Minister of Health Dr Duane Sands.
By DENISE MAYCOCK
Tribune Freeport Reporter
HEALTH Minister Dr Duane Sands said that “mission control” will be restored at Rand Memorial Hospital today with the removal of the administrative hospital team from outdoor tents.
He also said elective surgery could resume at the hospital by January when temporary operating and recovery rooms are expected to be ready.
Since early September, hospital administrator Sharon Williams and her administrative team have been working in tents that were erected outside on the hospital grounds after the administrative department sustained significant damage during Hurricane Dorian.
The public health institution sustained severe flood damage, and about 75 percent of the building was exposed to black water intrusion.
Dr Sands toured the hospital on Friday where repairs and renovations are presently underway to restore the facility.
He was pleased with the progress of work there. He said that officials started renovations at the IAT Building after Dorian, where the outpatient clinic is located.
“It is exciting…on Monday the administrative team could be out of the tents so mission control can be restored,” said Dr Sands. “We will resume outpatient clinic at IAT Monday morning. It is a wonderful advance and evolution of where we were and where we headed.”
Dr Sands indicated that there is significant progress in terms of demolition at the Rand.
“What we found is that in this very old building were termite damage and rusty pipes. I want to assure the public that…we will not do anything that will compromise the safety of our people. But we do not believe that we will be able to get rid of every single piece of termite-damage wood.”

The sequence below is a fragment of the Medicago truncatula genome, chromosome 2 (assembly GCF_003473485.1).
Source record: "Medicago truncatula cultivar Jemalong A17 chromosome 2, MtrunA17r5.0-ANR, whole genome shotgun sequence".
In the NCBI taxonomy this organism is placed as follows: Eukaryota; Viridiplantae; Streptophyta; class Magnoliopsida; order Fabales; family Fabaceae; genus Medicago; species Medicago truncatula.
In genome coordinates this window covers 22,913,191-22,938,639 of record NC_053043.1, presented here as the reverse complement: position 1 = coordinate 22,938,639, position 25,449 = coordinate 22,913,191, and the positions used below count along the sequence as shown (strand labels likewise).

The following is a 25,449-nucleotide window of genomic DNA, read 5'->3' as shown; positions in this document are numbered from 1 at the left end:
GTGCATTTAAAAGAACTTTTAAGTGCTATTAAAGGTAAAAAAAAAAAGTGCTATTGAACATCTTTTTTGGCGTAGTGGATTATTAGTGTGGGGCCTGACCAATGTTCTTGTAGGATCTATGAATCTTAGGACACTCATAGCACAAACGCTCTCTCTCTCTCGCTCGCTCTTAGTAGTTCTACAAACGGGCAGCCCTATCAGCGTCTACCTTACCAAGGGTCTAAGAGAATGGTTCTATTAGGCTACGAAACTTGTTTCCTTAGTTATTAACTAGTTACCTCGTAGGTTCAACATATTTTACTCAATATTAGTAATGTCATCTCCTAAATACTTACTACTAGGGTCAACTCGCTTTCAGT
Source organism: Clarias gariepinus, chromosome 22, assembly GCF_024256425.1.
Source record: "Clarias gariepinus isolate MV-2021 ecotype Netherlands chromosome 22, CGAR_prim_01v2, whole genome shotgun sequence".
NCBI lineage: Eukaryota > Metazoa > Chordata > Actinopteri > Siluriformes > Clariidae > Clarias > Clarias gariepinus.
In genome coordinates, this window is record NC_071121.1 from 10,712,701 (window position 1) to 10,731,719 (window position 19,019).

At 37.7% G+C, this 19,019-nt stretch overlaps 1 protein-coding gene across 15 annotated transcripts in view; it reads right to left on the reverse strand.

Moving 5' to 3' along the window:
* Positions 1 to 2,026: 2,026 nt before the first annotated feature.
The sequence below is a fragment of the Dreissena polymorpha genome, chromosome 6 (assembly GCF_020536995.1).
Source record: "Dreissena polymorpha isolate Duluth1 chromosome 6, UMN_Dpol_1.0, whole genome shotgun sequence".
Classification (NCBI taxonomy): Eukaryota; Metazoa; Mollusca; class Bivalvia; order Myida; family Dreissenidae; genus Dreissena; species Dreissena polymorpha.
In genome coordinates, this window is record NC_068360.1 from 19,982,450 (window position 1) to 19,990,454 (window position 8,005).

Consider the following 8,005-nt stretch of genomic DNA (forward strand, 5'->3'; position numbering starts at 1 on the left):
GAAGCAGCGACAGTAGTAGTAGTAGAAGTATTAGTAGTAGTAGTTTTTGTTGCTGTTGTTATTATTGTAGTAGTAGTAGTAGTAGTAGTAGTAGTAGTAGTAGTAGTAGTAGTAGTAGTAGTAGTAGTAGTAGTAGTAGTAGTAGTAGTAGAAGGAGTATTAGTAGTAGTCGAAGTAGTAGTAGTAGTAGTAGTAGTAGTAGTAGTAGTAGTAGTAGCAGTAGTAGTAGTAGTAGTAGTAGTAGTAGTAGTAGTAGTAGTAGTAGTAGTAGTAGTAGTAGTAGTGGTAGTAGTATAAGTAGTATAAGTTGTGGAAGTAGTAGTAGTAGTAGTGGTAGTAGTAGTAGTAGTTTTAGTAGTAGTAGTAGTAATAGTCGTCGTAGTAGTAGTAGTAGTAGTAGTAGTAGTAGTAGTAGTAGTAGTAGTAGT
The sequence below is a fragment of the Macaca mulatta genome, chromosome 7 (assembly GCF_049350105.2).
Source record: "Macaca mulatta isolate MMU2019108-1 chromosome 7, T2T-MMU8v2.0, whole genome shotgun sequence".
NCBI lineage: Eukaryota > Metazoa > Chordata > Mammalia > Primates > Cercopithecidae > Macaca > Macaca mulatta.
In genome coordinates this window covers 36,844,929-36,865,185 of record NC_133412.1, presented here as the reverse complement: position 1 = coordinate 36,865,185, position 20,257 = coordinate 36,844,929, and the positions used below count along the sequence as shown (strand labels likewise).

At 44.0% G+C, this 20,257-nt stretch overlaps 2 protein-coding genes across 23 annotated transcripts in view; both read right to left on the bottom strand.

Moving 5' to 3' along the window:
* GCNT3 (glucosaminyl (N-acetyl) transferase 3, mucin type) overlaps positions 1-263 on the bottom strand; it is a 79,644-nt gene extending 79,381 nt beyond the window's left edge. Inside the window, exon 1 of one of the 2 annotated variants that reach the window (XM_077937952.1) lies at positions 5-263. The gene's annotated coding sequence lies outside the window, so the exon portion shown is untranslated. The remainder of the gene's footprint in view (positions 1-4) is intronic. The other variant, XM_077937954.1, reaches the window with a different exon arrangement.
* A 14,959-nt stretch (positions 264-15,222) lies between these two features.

Dr Sands said there will be mould remediation and workers will make sure that bacterial contamination is sorted out so that the structure is safe.
He believes that doctors would be able to start elective surgery at RMH in January.
The minister noted that the operating and recovery rooms and the surgical supply area is part of the entire remediation project.
In the meantime, he said that an area is being prepared where they will place temporary operating and recovery rooms that will be operational by January.
Dr Sands said that in January, officials will provide another update on the progress at the Rand.
On the topic of a new hospital for Grand Bahama, the minister said it is something that the government is committed to.
“I think we all want that; I think the prime minister made it very clear that a new hospital is in the works for the people of GB, but a new hospital has to be planned and it has to be conceptualised, and we have to identify an appropriate site,” he explained.
“GB deserves all of the services that could be provided in the Bahamas – that is cardiac care and cancer care, and services that are not currently provided. So, we have to conceptualise how that facility should look like, and how big it is going to be.
“We also don’t really know what the design should be—should it be built to withstand 250mph winds or built out of some novel material that has been invented? We have to make sure as we a plan for the era of climate change.
“When we invest in a structure in GB it would serve not just for this year, but for the next generation. It has to be carefully thought and planned. I don’t imagine we will have a ground-breaking for such a facility in less than two years,” said Minister Sands.
“We are committed to getting it done - no question. And we need to figure out how to fund it. But I can assure you, the team lead by the PM is committed to a new hospital facility,” he said.
Dr Sands also commended Samaritan’s Purse which has established a field hospital in Freeport, and other relief organisations that are assisting in Grand Bahama.